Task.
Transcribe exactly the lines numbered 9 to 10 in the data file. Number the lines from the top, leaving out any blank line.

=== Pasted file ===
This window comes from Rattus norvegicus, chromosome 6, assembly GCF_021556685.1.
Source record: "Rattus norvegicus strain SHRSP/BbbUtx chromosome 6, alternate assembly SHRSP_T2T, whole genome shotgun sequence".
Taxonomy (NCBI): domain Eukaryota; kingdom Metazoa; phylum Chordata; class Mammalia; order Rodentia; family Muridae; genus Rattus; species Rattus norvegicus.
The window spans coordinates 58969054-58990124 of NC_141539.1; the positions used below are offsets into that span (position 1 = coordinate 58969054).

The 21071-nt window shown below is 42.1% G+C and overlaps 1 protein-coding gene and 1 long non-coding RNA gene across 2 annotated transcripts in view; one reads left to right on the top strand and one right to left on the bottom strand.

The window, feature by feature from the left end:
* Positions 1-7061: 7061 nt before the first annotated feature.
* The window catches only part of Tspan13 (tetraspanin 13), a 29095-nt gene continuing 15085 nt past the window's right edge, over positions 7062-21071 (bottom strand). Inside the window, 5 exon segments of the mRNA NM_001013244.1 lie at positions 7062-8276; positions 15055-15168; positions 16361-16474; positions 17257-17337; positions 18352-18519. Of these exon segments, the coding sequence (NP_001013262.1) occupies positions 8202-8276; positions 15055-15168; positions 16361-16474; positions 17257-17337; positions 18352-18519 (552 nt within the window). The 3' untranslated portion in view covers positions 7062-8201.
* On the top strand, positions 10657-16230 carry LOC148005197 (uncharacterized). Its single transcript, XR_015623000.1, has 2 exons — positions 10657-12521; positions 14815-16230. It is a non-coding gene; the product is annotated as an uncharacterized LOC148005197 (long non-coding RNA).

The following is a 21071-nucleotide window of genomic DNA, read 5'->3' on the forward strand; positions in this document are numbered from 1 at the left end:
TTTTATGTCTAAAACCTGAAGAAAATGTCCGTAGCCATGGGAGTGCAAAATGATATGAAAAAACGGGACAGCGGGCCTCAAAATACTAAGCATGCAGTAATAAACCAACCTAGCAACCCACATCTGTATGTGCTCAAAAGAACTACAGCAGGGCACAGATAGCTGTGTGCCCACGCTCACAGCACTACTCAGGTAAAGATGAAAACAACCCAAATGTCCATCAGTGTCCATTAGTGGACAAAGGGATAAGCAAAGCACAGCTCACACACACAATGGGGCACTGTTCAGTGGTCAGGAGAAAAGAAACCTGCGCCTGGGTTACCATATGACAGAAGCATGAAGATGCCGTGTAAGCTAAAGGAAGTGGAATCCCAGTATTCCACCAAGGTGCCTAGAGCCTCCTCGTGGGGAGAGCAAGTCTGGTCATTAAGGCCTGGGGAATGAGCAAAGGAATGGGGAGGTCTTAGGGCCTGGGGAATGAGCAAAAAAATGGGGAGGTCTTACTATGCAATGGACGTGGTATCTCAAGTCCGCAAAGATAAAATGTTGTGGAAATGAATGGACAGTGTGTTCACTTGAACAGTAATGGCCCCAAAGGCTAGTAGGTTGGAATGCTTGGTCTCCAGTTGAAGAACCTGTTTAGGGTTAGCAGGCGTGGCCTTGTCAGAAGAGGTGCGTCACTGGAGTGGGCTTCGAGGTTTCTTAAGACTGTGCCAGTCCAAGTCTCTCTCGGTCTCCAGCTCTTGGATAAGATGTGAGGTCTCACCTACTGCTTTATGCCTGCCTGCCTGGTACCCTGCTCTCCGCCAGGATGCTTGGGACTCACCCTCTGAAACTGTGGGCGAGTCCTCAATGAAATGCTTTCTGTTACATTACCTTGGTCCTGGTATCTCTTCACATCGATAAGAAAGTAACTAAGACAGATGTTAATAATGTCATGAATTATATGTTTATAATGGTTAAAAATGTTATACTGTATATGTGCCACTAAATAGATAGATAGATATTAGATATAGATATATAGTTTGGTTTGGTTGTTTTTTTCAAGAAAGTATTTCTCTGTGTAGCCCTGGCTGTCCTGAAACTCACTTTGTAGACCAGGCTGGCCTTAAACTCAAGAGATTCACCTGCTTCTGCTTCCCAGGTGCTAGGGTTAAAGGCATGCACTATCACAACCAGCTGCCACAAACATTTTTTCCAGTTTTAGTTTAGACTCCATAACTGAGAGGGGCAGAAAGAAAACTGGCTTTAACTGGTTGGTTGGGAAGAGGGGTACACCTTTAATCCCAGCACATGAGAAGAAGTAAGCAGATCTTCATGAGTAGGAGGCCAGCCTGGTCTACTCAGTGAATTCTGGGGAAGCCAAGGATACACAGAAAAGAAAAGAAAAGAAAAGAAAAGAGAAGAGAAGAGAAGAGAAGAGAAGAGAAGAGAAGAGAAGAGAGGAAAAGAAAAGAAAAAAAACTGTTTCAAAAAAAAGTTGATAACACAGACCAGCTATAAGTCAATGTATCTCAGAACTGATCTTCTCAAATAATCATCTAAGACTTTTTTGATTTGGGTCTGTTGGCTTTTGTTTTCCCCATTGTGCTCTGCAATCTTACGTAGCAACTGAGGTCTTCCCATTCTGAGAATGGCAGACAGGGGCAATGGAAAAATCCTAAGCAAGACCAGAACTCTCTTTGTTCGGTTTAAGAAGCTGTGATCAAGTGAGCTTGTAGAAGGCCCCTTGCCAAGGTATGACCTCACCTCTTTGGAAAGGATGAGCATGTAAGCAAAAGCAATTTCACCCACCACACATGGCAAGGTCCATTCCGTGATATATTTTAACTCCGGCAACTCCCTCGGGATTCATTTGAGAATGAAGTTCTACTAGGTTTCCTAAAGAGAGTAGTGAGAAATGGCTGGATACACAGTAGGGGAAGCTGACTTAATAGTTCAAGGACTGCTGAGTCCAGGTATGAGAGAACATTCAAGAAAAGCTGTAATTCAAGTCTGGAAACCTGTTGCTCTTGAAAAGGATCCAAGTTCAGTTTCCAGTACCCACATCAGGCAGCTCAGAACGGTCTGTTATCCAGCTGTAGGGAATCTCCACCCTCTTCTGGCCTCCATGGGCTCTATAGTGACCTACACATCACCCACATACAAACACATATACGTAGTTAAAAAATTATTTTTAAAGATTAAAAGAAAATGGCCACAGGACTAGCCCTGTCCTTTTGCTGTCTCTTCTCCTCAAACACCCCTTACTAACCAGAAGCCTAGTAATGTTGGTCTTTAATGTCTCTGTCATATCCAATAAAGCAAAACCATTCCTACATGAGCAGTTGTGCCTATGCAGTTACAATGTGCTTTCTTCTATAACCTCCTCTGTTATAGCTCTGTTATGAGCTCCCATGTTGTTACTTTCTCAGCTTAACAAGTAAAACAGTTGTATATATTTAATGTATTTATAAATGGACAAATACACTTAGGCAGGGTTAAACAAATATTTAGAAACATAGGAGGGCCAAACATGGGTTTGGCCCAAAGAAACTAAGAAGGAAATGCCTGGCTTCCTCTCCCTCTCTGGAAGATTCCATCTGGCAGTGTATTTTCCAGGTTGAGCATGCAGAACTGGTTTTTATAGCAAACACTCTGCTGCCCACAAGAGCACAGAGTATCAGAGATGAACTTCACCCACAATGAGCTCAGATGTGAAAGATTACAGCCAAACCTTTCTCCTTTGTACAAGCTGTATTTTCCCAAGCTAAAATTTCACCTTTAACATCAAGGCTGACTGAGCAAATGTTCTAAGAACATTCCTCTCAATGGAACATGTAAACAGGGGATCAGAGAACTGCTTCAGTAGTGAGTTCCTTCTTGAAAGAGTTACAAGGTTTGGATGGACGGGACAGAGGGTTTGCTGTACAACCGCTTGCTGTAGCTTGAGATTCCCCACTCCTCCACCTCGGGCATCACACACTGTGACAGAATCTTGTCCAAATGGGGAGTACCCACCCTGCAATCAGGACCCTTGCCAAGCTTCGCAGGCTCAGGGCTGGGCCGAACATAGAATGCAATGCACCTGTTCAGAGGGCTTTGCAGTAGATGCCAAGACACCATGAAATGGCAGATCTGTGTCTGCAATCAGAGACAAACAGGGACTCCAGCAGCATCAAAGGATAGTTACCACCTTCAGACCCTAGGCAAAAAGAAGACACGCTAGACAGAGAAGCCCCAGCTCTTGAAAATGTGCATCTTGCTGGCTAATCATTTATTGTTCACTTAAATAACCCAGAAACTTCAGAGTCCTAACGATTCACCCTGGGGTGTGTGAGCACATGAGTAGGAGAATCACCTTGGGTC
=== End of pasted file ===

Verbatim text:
* On the top strand, positions 10657-16230 carry LOC148005197 (uncharacterized). Its single transcript, XR_015623000.1, has 2 exons — positions 10657-12521; positions 14815-16230. It is a non-coding gene; the product is annotated as an uncharacterized LOC148005197 (long non-coding RNA).

The following is a 21071-nucleotide window of genomic DNA, read 5'->3' on the forward strand; positions in this document are numbered from 1 at the left end: